- Liberalizing ACM's publications policies
- Providing technical solutions to support author compliance
In terms of OA business models, in 2013 ACM initially launched a hybrid open access option for all ACM authors publishing in any ACM journal, conference, or magazine. This model is still in effect today, but has only managed to achieve approximately 5% penetration of the ~21,000 research articles ACM published in 2019, so it was clear there was still considerable work to be done to transition the vast majority of research articles we publish each year. More recently, with work starting in 2018 ACM recently launched the ACM OPEN model this past January and over the past six months has managed to grow penetration an additional 5-6% for a total of roughly 10-11% of our research articles being published on a paid open access basis (i.e., roughly 2,000+ articles annually). All European universities have been introduced to the new ACM OPEN model and many are considering signing on to the new model in 2021 or 2022. We will report progress on that front in future issues of this newsletter.
In terms of publications policies, at the beginning of 2016 the ACM Publications Board updated ACM's longstanding Copyright Policy to expand the set of permanent rights held by all ACM authors (see Section 2.5) to read:
- Post the Accepted Version of the Work on (1) the Author's home page, (2) the Owner's institutional repository, (3) any repository legally mandated by an agency funding the research on which the Work is based, and (4) any non-commercial repository or aggregation that does not duplicate ACM tables of contents, i.e., whose patterns of links do not substantially duplicate an ACM-copyrighted volume or issue. Non-commercial repositories are here understood as repositories owned by non-profit organizations that do not charge a fee for accessing deposited articles and that do not sell advertising or otherwise profit from serving articles
- Post an "Author-Izer" link enabling free downloads of the Version of Record in the ACM Digital Library on (1) the Author's home page or (2) the Owner's institutional repository
And lastly, in terms of technology solutions to support OA funder mandates and more generally to increase access to ACM published Works, ACM launched the Author-izer Service in 2011 to empower ACM authors to make their own published articles more accessible by giving them the ability to post links to bypass the Digital Library paywall for users of those links from the author's individual websites or institutional repositories and more recently over the past three months have developed a tool to enable automatic depositing of either Accepted Manuscript or Version of Record versions of ACM published articles for authors affiliated with ACM OPEN institutions.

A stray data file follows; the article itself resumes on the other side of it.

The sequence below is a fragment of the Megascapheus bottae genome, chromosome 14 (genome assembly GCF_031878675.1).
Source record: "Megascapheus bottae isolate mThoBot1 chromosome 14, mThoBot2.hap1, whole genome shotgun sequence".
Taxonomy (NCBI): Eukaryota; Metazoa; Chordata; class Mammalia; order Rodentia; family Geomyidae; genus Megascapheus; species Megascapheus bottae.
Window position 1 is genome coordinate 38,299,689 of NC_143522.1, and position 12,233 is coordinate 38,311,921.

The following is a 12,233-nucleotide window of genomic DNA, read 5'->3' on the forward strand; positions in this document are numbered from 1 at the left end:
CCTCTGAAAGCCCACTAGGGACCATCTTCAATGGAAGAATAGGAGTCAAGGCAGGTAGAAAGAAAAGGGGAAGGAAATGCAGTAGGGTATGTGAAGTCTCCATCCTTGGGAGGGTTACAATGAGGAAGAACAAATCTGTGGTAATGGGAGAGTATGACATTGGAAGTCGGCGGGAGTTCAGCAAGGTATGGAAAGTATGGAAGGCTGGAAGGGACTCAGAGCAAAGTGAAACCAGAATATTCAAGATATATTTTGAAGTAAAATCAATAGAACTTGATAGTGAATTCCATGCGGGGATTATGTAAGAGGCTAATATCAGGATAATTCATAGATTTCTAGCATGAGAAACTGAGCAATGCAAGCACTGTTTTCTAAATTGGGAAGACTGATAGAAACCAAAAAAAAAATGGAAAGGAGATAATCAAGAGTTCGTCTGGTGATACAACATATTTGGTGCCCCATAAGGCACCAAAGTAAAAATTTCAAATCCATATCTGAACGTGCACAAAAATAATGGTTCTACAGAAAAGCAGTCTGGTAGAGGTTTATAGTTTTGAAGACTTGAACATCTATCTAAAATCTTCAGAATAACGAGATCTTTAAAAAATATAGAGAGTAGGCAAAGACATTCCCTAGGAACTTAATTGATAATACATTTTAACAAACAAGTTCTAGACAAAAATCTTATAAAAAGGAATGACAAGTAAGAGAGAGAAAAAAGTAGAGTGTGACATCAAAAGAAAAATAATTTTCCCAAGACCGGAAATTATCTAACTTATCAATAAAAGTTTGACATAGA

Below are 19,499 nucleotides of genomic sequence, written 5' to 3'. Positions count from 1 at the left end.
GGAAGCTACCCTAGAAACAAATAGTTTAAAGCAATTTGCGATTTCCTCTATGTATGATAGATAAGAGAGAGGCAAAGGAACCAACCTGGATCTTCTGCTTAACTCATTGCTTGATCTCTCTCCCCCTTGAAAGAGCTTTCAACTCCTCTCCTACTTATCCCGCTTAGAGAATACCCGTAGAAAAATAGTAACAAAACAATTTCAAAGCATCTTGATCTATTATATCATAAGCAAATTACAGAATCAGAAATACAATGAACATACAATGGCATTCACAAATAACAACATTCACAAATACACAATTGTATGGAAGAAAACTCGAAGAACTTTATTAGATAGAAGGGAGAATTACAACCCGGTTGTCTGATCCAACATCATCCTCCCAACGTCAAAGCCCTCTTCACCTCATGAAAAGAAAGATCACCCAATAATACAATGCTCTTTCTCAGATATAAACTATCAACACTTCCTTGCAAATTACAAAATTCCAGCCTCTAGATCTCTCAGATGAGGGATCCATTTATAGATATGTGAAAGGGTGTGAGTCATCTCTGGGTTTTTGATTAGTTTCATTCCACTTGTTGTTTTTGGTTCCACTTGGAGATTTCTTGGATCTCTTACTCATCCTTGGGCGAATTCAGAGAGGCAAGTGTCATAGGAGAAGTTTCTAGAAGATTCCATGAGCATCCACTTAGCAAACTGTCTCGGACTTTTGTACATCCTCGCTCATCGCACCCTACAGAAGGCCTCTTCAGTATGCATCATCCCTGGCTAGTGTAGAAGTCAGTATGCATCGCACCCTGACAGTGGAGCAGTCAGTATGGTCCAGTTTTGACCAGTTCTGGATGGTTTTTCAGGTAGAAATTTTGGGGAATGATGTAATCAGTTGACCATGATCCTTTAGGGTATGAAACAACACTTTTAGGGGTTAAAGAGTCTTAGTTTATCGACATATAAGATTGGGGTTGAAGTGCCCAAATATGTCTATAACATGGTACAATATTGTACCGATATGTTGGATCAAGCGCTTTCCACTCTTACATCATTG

As the clock has ticked closer to the Plan S deadline, we also wanted to make sure we were doing everything we could do to ensure that all ACM authors subject to Plan S requirements had the ability to be fully Plan S compliant from day 1 when they publish their future articles with ACM, so the ACM Publications Board invited Johan Rooryck, Executive Director of cOAlition S, to join its July 23, 2020 meeting to discuss Plan S and get his feedback on ACM author compliance based on the various policies, initiatives, and services we provide our authors.
After a dialogue with Johan, the ACM Publications Board had a high degree of confidence that ACM authors receiving grant funding from cOAlition S funders will indeed be compliant with the various Plan S requirements. If you are an ACM author and have specific questions about the detailed Plan S requirements and what steps you need to take to ensure compliance, please don't hesitate to reach out to ACM's Director of Publications via email.
For some time now, ACM has encouraged authors to submit software and datasets along with their research papers and has provided mechanisms for doing so. With the launch of the new ACM Digital Library, we've made software and data more discoverable through search and more prominent display on article pages. Now, through an integration with Code Ocean, we offer authors the ability to virtualize their software alongside their articles in the ACM Digital Library.
Code Ocean provides a cloud-based virtual executable platform where researchers can store their software and accompanying data in "compute capsules," preserving their work for reuse. A compute capsule is an executable container that packages the code, data, and environment together, allowing researchers to run and reproduce work from any web browser without needing to install extra hardware or software.
We can now embed Code Ocean executable compute capsules alongside published articles in the ACM DL, preserving executable code and data for increased reproducibility. Simply submit the DOI for your compute capsule along with your paper and any other artifacts during the submission process to make an executable version of your software, data and experiment available for peer review and publication.
We're also offering authors the ability to embed Code Ocean compute capsules for previously published articles, enhancing the reproducibility of these works. To add compute capsules to your previously published works, please contact us at email@example.com.
We encourage authors to provide compute capsule DOIs for their work published in the ACM DL.
ACM recently updated the terminology used for its artifact review badges to ensure that our current definitions of "reproducibility" and "replication" are consistent with definitions used by other research communities outside the field of computing. Following discussions with the National Information Standards Organization (NISO), it was recommended, and the ACM Publications Board agreed, to harmonize its terminology and definitions with those used in the broader scientific research community.
The ACM Publications board released a statement expressing the rationale for the change and updated "Results Reproduced" and "Results Replicated" on the New Changes to Badging Terminology page. ACM Badging Version 1.1 was released on May 15, 2020. Please see the Artifact Review and Badging Version 1.1 webpage for complete description and current badge definitions.